"Soulsville" mural in Memphis, Tennessee.

Capitalism and (Under)Development in the American South

In the American South, an oligarchy of planters enriched itself through slavery. Pervasive underdevelopment is their legacy.
Collage illustration of a civil rights protest, inflated gas prices, and a Richard Nixon campaign poster.

Why America Abandoned the Greatest Economy in History

Was the country’s turn toward free-market fundamentalism driven by race, class, or something else? Yes.
Cover for a book of scrip for use at American Potash and Chemical’s company stores, 1937.

Greenbacks, Chits, and Scrip

Alternative currencies flourish in desperate times and situations.
Illustration of separated city buildings surrounding a globe embedded in the ground.

Reconstruction Finance

Popular politics and reconstructing the Reconstruction Finance Corporation.
Milton Friedman.

Milton Friedman Was Wrong

The famed economist’s “shareholder theory” provides corporations with too much room to violate consumers’ rights and trust.

A Centuries-Old Idea Could Revolutionize Climate Policy

The Green New Deal’s mastermind is a precocious New Yorker with big ambitions. Sound familiar?
European immigrants in line at Ellis Island.

How Immigrants Fit Into America's Economy, Now and 100 Years Ago

Compared to 19th-century arrivals, today's new arrivals are much more likely to be at the extreme ends of the earnings spectrum.
Illustration of President Franklin D. Roosevelt among tanks.

The ‘Arsenal of Democracy’ Once More

In sending military aid to Ukraine, America’s values and security interests are aligned.
A nearly gutted department store escalator in Owings Mills Mall in Owings Mills, Maryland.

The Life and Death of the American Mall

The indoor suburban shopping center is a special kind of abandoned place.
A portrait of Andrew Jackson.

Whiggism Is Still Wrong

Vivek Ramaswamy says he wants to "make hard work cool again." He isn’t the first.
Painting of the Great Fire of Pittsburgh from right outside the city

The Asbestos Times

Asbestos was a miracle material, virtually impervious to fire. But as we fixed city fires in other ways, we came to learn about its horrific downsides.
Grant Wood’s sister, Nan Wood Graham, and his dentist, Byron McKeeby, stand by the painting for which they had posed, “American Gothic.”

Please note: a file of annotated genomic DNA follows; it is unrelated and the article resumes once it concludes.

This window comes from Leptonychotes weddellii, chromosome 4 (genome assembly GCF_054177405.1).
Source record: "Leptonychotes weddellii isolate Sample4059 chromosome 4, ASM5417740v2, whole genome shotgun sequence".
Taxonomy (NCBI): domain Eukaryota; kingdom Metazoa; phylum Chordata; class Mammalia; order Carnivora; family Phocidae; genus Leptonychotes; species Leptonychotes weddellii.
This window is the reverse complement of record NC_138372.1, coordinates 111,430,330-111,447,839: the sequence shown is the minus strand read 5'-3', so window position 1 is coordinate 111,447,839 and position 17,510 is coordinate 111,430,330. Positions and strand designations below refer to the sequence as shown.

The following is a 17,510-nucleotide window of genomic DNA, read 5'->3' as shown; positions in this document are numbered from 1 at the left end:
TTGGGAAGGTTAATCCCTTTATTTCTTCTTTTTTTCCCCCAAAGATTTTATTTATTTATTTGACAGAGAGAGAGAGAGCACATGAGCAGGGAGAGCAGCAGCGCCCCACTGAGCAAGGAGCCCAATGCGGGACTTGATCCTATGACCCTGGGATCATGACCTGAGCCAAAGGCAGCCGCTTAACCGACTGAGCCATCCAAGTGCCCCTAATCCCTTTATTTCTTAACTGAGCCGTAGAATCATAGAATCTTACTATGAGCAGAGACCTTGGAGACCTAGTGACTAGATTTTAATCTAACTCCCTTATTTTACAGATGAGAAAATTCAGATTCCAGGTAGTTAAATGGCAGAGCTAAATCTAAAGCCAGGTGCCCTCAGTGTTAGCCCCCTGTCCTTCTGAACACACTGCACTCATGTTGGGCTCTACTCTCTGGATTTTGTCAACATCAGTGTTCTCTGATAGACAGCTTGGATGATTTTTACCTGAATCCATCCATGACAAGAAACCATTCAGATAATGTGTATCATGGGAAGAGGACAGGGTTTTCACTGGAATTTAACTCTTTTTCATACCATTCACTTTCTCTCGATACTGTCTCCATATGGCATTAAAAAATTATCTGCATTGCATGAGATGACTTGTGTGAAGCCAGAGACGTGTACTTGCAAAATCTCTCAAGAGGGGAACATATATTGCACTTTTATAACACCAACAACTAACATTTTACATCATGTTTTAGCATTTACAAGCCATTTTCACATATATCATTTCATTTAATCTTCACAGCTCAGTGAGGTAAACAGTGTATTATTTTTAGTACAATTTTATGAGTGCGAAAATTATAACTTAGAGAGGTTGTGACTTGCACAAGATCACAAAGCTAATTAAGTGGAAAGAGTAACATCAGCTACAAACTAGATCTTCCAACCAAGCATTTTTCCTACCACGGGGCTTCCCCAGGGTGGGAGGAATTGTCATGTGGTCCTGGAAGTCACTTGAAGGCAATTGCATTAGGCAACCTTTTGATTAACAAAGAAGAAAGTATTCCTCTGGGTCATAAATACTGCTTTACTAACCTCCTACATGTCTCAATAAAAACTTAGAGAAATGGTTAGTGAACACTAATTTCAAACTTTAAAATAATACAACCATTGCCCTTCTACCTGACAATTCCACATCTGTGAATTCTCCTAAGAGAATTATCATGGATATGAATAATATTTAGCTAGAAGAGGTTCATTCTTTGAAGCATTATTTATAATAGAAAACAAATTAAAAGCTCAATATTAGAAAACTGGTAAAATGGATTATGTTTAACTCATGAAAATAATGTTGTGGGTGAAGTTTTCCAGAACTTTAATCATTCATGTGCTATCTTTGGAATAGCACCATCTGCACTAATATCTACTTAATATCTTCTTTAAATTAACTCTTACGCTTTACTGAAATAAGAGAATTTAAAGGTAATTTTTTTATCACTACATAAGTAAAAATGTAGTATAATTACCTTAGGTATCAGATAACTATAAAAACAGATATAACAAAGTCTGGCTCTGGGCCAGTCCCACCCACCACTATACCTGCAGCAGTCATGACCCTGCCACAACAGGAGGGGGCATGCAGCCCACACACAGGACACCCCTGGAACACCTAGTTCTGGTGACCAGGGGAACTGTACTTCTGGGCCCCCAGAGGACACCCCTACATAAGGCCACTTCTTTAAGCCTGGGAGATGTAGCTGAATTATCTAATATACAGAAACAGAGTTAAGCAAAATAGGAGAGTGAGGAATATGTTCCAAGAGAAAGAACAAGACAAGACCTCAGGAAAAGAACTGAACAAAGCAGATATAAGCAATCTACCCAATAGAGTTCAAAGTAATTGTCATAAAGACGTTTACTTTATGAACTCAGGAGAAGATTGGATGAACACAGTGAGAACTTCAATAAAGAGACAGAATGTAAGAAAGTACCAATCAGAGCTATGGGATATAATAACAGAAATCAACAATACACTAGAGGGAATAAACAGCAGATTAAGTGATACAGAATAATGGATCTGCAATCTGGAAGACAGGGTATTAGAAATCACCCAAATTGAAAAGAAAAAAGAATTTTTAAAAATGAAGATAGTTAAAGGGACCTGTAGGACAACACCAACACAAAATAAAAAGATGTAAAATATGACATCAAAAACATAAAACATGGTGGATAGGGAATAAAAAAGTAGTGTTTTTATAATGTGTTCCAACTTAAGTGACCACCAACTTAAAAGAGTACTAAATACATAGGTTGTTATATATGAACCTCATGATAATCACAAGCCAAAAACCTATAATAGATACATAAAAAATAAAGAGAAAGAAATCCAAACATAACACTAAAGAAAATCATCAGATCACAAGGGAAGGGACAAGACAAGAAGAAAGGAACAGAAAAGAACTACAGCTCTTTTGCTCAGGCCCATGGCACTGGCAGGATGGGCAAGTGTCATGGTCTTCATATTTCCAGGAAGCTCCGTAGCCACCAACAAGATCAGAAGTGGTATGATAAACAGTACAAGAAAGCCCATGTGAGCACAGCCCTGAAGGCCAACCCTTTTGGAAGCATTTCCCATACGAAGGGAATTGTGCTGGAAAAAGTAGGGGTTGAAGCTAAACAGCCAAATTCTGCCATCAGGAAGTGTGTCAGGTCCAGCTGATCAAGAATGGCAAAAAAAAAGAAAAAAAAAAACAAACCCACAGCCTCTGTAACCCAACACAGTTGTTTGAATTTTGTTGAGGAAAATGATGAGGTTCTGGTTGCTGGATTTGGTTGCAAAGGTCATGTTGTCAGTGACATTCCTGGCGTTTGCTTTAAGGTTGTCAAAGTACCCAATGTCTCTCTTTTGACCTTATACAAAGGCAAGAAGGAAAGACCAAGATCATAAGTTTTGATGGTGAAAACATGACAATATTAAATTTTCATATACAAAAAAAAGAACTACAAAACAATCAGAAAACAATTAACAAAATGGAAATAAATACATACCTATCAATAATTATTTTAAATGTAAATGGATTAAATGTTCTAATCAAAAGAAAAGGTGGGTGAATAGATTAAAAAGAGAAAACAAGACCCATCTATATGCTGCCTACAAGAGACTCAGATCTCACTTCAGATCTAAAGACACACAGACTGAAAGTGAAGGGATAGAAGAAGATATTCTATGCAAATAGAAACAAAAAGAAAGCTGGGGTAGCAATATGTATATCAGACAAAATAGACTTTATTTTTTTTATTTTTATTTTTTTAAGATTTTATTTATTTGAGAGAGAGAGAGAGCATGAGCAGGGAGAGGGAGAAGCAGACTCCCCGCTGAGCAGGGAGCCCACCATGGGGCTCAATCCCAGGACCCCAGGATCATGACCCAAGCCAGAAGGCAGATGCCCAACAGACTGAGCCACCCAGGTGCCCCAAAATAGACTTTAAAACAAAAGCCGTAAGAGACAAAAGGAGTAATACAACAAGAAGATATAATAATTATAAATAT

Beyond the Myth of Rural America

Its inhabitants are as much creatures of state power and industrial capitalism as their city-dwelling counterparts.
President Clinton walks with Jiang Zemin past rows of Chinese soldiers.

It’s the Global Economy, Stupid

A new book on the Clinton presidency reveals how it abandoned a progressive vision for a finance-led agenda for economics and geopolitics.
A drawing of a woman looking inside the door of a church where children are playing.

The Quiet Revolution of the Sabbath

Requiring rest, rather than work, is still a radical idea.
Political cartoon of a column with the United States, Chile, and China; United Kingdom falling.

The Rise and Fall of the Great Powers Redux

The author of the 20th century’s most influential history book anticipates the coming world order.
United Auto Workers members at a rally.

UAW Strikes Built the American Middle Class

Today’s strikers are seeking to renew the broadly shared prosperity that earlier UAW work stoppages created.
The Northern Pacific Railway.

How One Robber Baron's Gamble on Railroads Brought Down His Bank

In 1873, greed, speculation and overinvestment in railroads sparked a financial crisis that sank the U.S. into more than five years of misery.

The Life of the Party

In his latest book, Michael Kazin argues that the Democrats have long sought to build a “moral capitalism.” Have they ever succeeded?
Black and white photo of the dressmaker union on strike

Strike Waves Across the US Seem Big, but the Number of People on Strike Remains Historically Low

Many of the reasons for strikes now mirror the motives that workers had for walking off the job in decades past.
A historical marker for the Broad Street site of domestic slave trade, foregrounding an image of the Exchange Building, located in Charleston, South Carolina.

Activists Have Long Called for Charleston to Confront Its Racial History. Tourists Now Expect It.

Tourist interest is contributing to a more honest telling of the city’s role in the US slave trade. But tensions are flaring as South Carolina lawmakers restrict race-based teachings.